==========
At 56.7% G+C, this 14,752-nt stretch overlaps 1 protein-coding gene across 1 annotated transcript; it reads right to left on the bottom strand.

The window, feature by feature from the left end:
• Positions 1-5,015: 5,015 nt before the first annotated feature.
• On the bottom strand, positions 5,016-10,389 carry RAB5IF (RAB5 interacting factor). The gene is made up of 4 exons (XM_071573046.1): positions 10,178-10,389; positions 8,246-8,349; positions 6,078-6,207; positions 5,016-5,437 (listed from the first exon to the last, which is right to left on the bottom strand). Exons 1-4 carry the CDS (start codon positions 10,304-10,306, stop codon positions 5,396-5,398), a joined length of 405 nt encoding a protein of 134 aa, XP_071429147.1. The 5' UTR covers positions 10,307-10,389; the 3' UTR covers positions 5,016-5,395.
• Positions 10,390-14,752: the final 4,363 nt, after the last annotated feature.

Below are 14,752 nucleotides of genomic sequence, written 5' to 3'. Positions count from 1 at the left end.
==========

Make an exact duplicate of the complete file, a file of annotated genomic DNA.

At 56.7% G+C, this 14,752-nt stretch overlaps 1 protein-coding gene across 1 annotated transcript; it reads right to left on the bottom strand.

The window, feature by feature from the left end:
• Positions 1-5,015: 5,015 nt before the first annotated feature.
• On the bottom strand, positions 5,016-10,389 carry RAB5IF (RAB5 interacting factor). The gene is made up of 4 exons (XM_071573046.1): positions 10,178-10,389; positions 8,246-8,349; positions 6,078-6,207; positions 5,016-5,437 (listed from the first exon to the last, which is right to left on the bottom strand). Exons 1-4 carry the CDS (start codon positions 10,304-10,306, stop codon positions 5,396-5,398), a joined length of 405 nt encoding a protein of 134 aa, XP_071429147.1. The 5' UTR covers positions 10,307-10,389; the 3' UTR covers positions 5,016-5,395.
• Positions 10,390-14,752: the final 4,363 nt, after the last annotated feature.

Below are 14,752 nucleotides of genomic sequence, written 5' to 3'. Positions count from 1 at the left end.